Vista Vision?

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The more you clench your fists, the more we’ll slip through your fingers.
You’ve all heard the expression, but I’m starting to wonder if Microsoft has.

I work in a retail store selling computers, digital cameras, and other expensive trinkets. 90% of the customers who walk out of any given store get one of the computers in the bottom 10% of the price range of that store. I’ll say that again – 90 out of 100 people buy one of the 5 cheapest computers.

For now that means they get less RAM, a smaller hard drive, or maybe a less reliable machine. But when Vista is in full swing, what will this mean? I propose some brain-storming:

Vista will launch with six (6) different versions.

There is no doubt in my mind that at least three out of the five cheapest computers we sell will have the cheapest version of Vista. One of the other two might have the third step up, but maybe not. This means that 90% of the customers we have will be stuck with an operating system less capable than the one they purchased three to six years ago (which in my experience is about how often the people buying these machines upgrade – usually due to a failure or business need.)

The bad news is many of these people will find their new limitations and not be too happy about them. Whether they’re trying to copy a CD to an ISO or maybe come across some hassle playing their 200 GB mp3 collection, they will be raring to yell at someone about it – often times the salesperson, believe it or not.

Or perhaps the in-store technical support, which also happens to be me. Maybe they’ll call Microsoft and yell at them. What will Microsoft say? Probably something along the lines of “Shell out $600 and we’ll send you the premium version, which you can then take to the store and pay someone $150 to install for you.” Probably not what the person who bought the $500- $700 computer wants to hear.

The good news is there’s also a good chunk of people who just want to browse the Internet and check their email, they shouldn’t have a problem. Of course, what’s the purpose of upgrading to a different operating system just for that? Of course this leads to more bad news – these people, who just want to buy the most basic of computers for their email and Internet, don’t seem to think a router or a antivirus software is something they need.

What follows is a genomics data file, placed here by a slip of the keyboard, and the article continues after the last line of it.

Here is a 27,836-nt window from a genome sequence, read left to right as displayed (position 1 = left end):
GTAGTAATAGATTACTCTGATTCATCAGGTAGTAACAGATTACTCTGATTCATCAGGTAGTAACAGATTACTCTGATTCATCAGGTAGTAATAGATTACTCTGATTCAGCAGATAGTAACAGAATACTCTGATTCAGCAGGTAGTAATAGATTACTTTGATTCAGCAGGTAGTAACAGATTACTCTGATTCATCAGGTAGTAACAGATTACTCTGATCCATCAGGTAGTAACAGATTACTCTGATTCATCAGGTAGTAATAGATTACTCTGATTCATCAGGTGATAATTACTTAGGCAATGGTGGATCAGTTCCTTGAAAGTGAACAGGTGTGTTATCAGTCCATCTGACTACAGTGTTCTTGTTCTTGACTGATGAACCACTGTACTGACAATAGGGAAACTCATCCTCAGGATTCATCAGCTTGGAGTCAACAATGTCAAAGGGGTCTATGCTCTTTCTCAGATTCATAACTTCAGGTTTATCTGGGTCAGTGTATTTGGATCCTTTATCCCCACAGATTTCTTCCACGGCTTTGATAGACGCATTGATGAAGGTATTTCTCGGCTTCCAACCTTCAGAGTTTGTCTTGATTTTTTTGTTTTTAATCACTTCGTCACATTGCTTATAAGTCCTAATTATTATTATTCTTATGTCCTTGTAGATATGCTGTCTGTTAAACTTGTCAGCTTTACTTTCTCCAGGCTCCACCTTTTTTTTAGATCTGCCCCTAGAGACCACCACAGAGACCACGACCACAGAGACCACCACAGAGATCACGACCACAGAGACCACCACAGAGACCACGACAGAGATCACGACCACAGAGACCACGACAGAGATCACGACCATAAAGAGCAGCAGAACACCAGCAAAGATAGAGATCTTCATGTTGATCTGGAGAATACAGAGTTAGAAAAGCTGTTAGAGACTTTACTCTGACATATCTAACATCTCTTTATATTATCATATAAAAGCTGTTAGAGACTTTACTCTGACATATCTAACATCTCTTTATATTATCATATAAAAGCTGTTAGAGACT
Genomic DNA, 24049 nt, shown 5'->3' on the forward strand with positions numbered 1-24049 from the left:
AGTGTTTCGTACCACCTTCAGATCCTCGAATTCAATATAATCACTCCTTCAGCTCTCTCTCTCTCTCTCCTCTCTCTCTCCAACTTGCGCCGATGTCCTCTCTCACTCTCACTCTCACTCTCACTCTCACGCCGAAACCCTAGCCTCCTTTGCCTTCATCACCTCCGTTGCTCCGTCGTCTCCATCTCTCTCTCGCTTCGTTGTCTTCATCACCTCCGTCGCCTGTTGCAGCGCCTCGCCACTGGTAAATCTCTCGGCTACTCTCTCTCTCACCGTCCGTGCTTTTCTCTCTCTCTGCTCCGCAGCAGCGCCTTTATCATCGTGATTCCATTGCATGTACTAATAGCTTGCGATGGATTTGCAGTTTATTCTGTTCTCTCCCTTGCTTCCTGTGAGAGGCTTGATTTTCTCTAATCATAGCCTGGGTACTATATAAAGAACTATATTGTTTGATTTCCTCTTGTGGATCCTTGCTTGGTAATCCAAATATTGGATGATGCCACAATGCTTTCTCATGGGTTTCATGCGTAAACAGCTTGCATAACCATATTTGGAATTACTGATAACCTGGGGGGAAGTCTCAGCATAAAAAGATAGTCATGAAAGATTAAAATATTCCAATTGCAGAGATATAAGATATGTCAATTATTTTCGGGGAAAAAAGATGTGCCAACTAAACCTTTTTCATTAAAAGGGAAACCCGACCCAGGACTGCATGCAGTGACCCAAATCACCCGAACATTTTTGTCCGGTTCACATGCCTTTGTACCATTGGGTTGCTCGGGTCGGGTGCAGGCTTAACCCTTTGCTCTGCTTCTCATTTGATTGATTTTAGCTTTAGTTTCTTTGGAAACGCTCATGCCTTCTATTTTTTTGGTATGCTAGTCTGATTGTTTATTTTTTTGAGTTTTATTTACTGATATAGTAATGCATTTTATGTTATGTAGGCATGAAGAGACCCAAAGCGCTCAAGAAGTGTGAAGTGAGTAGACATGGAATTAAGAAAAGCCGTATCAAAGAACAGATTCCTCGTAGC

Which means say hello to the new wave of Windows viruses. This brings me to the anti-piracy steps Microsoft is taking… How easy would it be to write a little virus that tweaks some license files? Seeing how just about every program ever written has been cracked, not too hard. But with Vista, the entire operating system will jump into a lock down mode, which would really make the user mad! Sounds like a prime virus target to me. Embed that into a chain email and have outlook automatically execute it.

Sort of sounds like a lose/lose situation for consumers, which means a lose/lose situation for retailers.

In comes Mac!

Now don’t even think about this being a plug for Apple – I’m one of the largest Anti-Apple people around. I simply hate the company. But I have to admit – they have some good timing here. Becoming publicly available in retail stores all over the world after switching to a cheaper hardware platform that’s compatible with Windows has started millions of people switching over, I’m sure.

By the time Vista gets a little market penetration, Apple will be very well seated in all the stores – and prices may even begin to fall a little (because you know Apple has to be making a killing off these new Intel machines.) Does anyone else smell a large turnover from Microsoft to Mac?

Now following the history of Microsoft, they will probably rebut by making their formats more cryptic, more secure and more this and that, making it harder to switch away from Windows, harder to convert your documents, pictures, music, home video and email to a format that you can use somewhere other than a Windows machine.

Those of you who have used Linux for a while know how long it took to ‘crack’ ntfs – and whenever they put out the new winfs, I’m certain it will take almost as long.

With all of this, I’d be surprised if at least half of the lower 90% Joes and Jills don’t at least consider going to Apple, and if your local salesperson is on commission – look out! They’ll make at least twice as much selling you an Apple over anything else. Even non-commissioned stores, such as the one where I work, offer incentives to sell an Apple over a PC, simply because even the cheapest Apple makes the store at least twice as much.

All in all, this presents a large opportunity for Apple. I’m personally not sure how I feel about this – as much as I hate Apple computers, I hate Microsoft just as much. At any rate, to all of you who are in sales: Start letting Joe and Jill know that their next computer probably wont do what their current one does, they just might be apt to buy one of those top 10% machines.

Will this be the last Windows? Probably not. Will it be the first in a downward spiral? Possibly.

Just my two-cents.

Email Nick


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